One might argue that it only strengthens his point that JavaScript sucks because it is the very thing that enables the problem with cookies and XSS.  However, he should have simply argued _that_ and improved his case.  Now his title is simply too false to have a lasting impact, despite the good merits of his goal.

Seth Woolley's Blog webdevel security

mozilla finally fixes security issue(0)


I reported this security issue three years ago:


Looks like they decided it was time to fix it after getting a duplicate report from somebody at Stanford.

Thanks Mozilla!

Seth Woolley's Blog webdevel security

why not gentoo?(0)


Many people have asked me why not use Gentoo instead of Source Mage?

Full-disclosure: I'm a Source Mage developer, but if I thought I could get work done with the larger party, I would have jumped ship a long time ago.  Here are some of the things I can't accept about Gentoo.

  • Gentoo's public freenode channels won't accept questions or suggestions about how things are done in Gentoo.  Compiling this list has been ever difficult becuase of their behavior, and that in itself is a major reason not to use a distro.  Granted, I'm straightforward, but that's no reason to ban somebody.
  • Gentoo's release engineering process isn't.  I have a few problems with it, notably that they publish from a live tree and have zero QA control over it.  A notable Gentoo developer was ejected from the team after bringing up a number of issues with their process that could be improved.  They only listened to some of his suggestions and ignored the most important ones.  When he continued to bring up issues, he wasn't treated well and returned the favor, giving them justification to ostracize him.  Some of the issues are:
    • Gentoo uses a "live tree".  Wow, nobody in their right mind would do this.
    • Gentoo doesn't have a quality control system other than individual package masks.  This is a major problem because intra-version interactions can never be controlled and deployed until after the fact.  Testing is not an atomic process in Gentoo since they work from a live tree.  Either of this or the point above on their own wouldn't be so bad, but the combination is deadly.
    • Gentoo doesn't test packages in a formal way.  Developers are merely supposed to judge this for themselves.  This wouldn't be too bad, except for the fact that, yes, they use a live tree.
    • Gentoo has lots of packages, many of which are stale.  Their package versioning system leads to a larger tree with increased staleness and more testing requirements.  I suggest a way to indicate versions that aren't stale, or that are officially supported and/or tested with the latest bits on the live tree.
    • Gentoo has few policies to control quality on their ebuilds.  Rather than have process bugs lead to policy changes, developers are allowed to run amok on the source tree.  One platform is able to annihilate the quality of another platform (happened with the OS X porting team recently).  This kinda goes back to general release engineering policies, but it applies to other policies as well.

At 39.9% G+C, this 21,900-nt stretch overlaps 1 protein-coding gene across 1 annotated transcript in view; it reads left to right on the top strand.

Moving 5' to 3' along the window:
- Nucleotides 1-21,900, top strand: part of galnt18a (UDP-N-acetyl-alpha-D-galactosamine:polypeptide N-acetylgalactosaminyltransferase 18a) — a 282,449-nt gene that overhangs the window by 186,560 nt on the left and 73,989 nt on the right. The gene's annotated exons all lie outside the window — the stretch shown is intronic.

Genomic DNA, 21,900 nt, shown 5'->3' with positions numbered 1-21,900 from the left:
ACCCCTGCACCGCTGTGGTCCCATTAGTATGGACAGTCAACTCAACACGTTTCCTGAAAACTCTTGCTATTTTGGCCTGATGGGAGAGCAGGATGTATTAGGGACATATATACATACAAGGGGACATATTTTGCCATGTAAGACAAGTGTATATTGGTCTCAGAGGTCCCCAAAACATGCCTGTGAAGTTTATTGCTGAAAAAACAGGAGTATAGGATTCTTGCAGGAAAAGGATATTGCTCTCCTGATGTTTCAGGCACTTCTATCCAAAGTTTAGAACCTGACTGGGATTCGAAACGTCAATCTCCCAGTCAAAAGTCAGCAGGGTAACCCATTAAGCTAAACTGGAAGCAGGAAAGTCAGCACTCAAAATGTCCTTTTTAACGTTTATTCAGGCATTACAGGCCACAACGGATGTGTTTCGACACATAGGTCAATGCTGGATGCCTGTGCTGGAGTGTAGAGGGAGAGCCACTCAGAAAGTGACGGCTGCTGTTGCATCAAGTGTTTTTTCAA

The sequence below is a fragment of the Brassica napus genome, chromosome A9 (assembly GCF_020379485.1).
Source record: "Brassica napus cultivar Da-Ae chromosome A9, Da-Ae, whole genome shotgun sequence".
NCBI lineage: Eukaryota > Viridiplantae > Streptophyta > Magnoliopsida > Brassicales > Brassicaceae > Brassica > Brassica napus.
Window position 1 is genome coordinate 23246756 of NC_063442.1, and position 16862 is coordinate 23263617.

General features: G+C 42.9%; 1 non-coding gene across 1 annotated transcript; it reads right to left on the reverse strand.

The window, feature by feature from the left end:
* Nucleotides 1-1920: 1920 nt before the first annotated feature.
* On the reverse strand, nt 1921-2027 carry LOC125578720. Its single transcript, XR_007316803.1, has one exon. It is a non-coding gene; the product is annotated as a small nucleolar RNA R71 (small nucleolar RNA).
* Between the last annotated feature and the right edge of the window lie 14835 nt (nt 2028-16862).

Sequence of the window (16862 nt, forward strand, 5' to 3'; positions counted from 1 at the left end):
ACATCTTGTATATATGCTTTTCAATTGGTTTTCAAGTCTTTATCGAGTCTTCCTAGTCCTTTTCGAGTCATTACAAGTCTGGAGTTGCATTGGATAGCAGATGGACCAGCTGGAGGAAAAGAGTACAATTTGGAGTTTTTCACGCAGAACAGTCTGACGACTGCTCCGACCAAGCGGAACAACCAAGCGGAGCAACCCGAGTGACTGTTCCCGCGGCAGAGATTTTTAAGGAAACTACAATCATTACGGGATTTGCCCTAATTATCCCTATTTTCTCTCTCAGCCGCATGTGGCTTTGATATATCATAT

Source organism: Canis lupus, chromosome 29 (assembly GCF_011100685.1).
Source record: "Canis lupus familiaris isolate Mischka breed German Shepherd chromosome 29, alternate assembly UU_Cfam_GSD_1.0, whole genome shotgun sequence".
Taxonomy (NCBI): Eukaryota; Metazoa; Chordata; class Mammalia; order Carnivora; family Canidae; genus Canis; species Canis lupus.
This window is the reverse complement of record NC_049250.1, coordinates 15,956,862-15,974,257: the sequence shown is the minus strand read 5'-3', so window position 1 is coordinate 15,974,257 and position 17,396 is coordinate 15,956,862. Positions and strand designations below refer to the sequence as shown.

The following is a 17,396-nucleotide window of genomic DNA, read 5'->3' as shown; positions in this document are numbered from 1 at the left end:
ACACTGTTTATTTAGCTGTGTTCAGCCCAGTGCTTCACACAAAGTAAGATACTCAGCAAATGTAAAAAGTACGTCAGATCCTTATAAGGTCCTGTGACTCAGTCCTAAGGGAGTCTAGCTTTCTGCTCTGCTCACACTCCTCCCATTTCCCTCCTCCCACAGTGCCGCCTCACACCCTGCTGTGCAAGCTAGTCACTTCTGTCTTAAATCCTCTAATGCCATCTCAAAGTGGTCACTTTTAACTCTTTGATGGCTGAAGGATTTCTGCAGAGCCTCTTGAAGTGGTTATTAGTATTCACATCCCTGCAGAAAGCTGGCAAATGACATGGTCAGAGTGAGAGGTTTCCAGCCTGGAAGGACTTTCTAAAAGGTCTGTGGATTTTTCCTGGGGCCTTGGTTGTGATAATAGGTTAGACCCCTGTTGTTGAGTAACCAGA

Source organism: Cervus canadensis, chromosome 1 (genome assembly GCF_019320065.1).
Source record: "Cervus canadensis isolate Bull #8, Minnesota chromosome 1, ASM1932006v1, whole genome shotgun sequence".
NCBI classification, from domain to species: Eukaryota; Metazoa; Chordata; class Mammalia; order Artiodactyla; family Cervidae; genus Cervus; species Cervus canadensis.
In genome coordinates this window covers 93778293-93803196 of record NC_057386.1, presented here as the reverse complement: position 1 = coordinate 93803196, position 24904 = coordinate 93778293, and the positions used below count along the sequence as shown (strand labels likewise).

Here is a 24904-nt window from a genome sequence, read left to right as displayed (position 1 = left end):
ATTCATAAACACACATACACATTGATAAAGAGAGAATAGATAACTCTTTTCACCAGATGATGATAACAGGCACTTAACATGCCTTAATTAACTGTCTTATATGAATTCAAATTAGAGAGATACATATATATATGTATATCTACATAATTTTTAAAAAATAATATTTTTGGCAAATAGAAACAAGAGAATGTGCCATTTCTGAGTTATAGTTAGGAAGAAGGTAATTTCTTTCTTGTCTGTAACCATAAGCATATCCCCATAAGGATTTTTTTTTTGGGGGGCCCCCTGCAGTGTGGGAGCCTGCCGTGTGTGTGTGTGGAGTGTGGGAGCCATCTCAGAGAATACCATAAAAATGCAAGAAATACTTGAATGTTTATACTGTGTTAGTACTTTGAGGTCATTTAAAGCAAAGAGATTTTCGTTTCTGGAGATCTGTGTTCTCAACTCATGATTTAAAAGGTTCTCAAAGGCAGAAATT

• Gentoo doesn't rearchitect parts of their system that need rearchitecting for a few reasons: the initial developers are gone and changing their code is risky, especially since it's undocumented; while portage is written in Python, it was a learning project for drobbins, who essentially was clueless on how to leverage object-orientated design-techniques in his code writing; ebuild maintainers are famous quibblers, who hold back needed changes.
  • Gentoo developer relations team is composed of non-techies who take it upon themselves to interfere with technical discussions by eliminating developers who have the wherewithall to understand how to criticize a system.  Eliminating sources of critique leads to ignorant fanboyism -- the fanboyism that gentoo users are utterly famous for.  This was brought to my attention to Gentoo developers themselves, some of whom left the project, others still are there (one even is still in developer relations supporting the status quo as usual).
  • Gentoo doesn't really like to enable choices if that means a fundamental change is needed.  Take for example the constant question: when is the next kernel release going to hit the tree (live trees are great!)?  Gentoo portage tracks the size of each tarball as well as the hash so a developer can't write an ebuild to support arbitrary versions that authenticate source integrity with gnupg keys automatically.  I was banned from freenode's Gentoo channel for suggesting that this was a limitation that was unneeded.  The response was that it was faster -- while it isn't really.  I was banned before I had an opportunity to explain myself -- while an IO-bound operation is happening the overhead to compute a checksum is negligible, and the IO has already been cached in the VM-layer by downloading it, that the time wasted is so small compared to the flexibility, and remember that there's only time saved if there's an error.  Bailing out with an error sooner rather than later isn't much help if there's still a problem -- sooner as in a second or two on average.